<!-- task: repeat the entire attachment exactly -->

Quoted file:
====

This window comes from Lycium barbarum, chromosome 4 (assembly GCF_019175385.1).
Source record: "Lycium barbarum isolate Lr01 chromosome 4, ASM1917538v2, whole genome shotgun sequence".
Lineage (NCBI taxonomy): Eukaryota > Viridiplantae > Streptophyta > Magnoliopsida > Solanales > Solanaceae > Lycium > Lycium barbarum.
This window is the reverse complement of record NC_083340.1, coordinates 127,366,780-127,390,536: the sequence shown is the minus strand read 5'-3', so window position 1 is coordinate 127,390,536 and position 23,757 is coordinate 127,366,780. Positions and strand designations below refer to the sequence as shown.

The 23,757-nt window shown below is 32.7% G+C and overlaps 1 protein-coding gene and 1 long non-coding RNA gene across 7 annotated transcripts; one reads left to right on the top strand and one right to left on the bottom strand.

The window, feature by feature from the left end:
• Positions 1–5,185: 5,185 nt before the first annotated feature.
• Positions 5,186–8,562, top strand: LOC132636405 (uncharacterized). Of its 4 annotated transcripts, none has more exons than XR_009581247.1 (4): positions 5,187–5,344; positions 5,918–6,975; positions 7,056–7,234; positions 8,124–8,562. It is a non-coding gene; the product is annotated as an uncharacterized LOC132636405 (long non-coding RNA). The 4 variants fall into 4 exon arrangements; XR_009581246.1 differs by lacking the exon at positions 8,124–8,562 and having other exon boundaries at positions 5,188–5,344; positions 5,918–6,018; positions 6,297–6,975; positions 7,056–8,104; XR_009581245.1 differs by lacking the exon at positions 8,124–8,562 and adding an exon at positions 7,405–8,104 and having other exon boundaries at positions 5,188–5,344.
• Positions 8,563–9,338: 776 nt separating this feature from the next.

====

This window comes from Lycium barbarum, chromosome 4 (assembly GCF_019175385.1).
Source record: "Lycium barbarum isolate Lr01 chromosome 4, ASM1917538v2, whole genome shotgun sequence".
Lineage (NCBI taxonomy): Eukaryota > Viridiplantae > Streptophyta > Magnoliopsida > Solanales > Solanaceae > Lycium > Lycium barbarum.
This window is the reverse complement of record NC_083340.1, coordinates 127,366,780-127,390,536: the sequence shown is the minus strand read 5'-3', so window position 1 is coordinate 127,390,536 and position 23,757 is coordinate 127,366,780. Positions and strand designations below refer to the sequence as shown.

The 23,757-nt window shown below is 32.7% G+C and overlaps 1 protein-coding gene and 1 long non-coding RNA gene across 7 annotated transcripts; one reads left to right on the top strand and one right to left on the bottom strand.

The window, feature by feature from the left end:
• Positions 1–5,185: 5,185 nt before the first annotated feature.
• Positions 5,186–8,562, top strand: LOC132636405 (uncharacterized). Of its 4 annotated transcripts, none has more exons than XR_009581247.1 (4): positions 5,187–5,344; positions 5,918–6,975; positions 7,056–7,234; positions 8,124–8,562. It is a non-coding gene; the product is annotated as an uncharacterized LOC132636405 (long non-coding RNA). The 4 variants fall into 4 exon arrangements; XR_009581246.1 differs by lacking the exon at positions 8,124–8,562 and having other exon boundaries at positions 5,188–5,344; positions 5,918–6,018; positions 6,297–6,975; positions 7,056–8,104; XR_009581245.1 differs by lacking the exon at positions 8,124–8,562 and adding an exon at positions 7,405–8,104 and having other exon boundaries at positions 5,188–5,344.
• Positions 8,563–9,338: 776 nt separating this feature from the next.